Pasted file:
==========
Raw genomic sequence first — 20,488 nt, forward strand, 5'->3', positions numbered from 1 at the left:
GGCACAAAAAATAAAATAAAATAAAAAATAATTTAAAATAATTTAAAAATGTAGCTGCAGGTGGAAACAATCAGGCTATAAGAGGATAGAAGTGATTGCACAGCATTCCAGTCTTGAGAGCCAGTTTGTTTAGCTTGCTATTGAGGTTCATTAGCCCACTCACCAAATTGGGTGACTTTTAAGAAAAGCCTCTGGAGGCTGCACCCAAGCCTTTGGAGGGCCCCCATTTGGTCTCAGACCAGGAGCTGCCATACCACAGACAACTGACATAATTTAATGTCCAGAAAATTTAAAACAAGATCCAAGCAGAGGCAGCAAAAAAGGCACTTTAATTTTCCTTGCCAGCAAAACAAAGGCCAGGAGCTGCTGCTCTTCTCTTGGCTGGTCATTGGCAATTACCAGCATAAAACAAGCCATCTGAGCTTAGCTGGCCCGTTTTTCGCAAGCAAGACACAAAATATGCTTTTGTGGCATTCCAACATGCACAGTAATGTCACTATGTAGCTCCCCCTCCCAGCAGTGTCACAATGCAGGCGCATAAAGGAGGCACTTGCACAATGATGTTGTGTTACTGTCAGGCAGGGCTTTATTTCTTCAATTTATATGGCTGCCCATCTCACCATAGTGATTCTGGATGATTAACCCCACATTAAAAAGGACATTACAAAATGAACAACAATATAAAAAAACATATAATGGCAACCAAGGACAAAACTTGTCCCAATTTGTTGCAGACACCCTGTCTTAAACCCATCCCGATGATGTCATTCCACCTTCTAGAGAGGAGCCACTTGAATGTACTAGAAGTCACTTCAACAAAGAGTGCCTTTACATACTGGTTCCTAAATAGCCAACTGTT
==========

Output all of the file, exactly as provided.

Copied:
Raw genomic sequence first — 20,488 nt, forward strand, 5'->3', positions numbered from 1 at the left:
GGCACAAAAAATAAAATAAAATAAAAAATAATTTAAAATAATTTAAAAATGTAGCTGCAGGTGGAAACAATCAGGCTATAAGAGGATAGAAGTGATTGCACAGCATTCCAGTCTTGAGAGCCAGTTTGTTTAGCTTGCTATTGAGGTTCATTAGCCCACTCACCAAATTGGGTGACTTTTAAGAAAAGCCTCTGGAGGCTGCACCCAAGCCTTTGGAGGGCCCCCATTTGGTCTCAGACCAGGAGCTGCCATACCACAGACAACTGACATAATTTAATGTCCAGAAAATTTAAAACAAGATCCAAGCAGAGGCAGCAAAAAAGGCACTTTAATTTTCCTTGCCAGCAAAACAAAGGCCAGGAGCTGCTGCTCTTCTCTTGGCTGGTCATTGGCAATTACCAGCATAAAACAAGCCATCTGAGCTTAGCTGGCCCGTTTTTCGCAAGCAAGACACAAAATATGCTTTTGTGGCATTCCAACATGCACAGTAATGTCACTATGTAGCTCCCCCTCCCAGCAGTGTCACAATGCAGGCGCATAAAGGAGGCACTTGCACAATGATGTTGTGTTACTGTCAGGCAGGGCTTTATTTCTTCAATTTATATGGCTGCCCATCTCACCATAGTGATTCTGGATGATTAACCCCACATTAAAAAGGACATTACAAAATGAACAACAATATAAAAAAACATATAATGGCAACCAAGGACAAAACTTGTCCCAATTTGTTGCAGACACCCTGTCTTAAACCCATCCCGATGATGTCATTCCACCTTCTAGAGAGGAGCCACTTGAATGTACTAGAAGTCACTTCAACAAAGAGTGCCTTTACATACTGGTTCCTAAATAGCCAACTGTT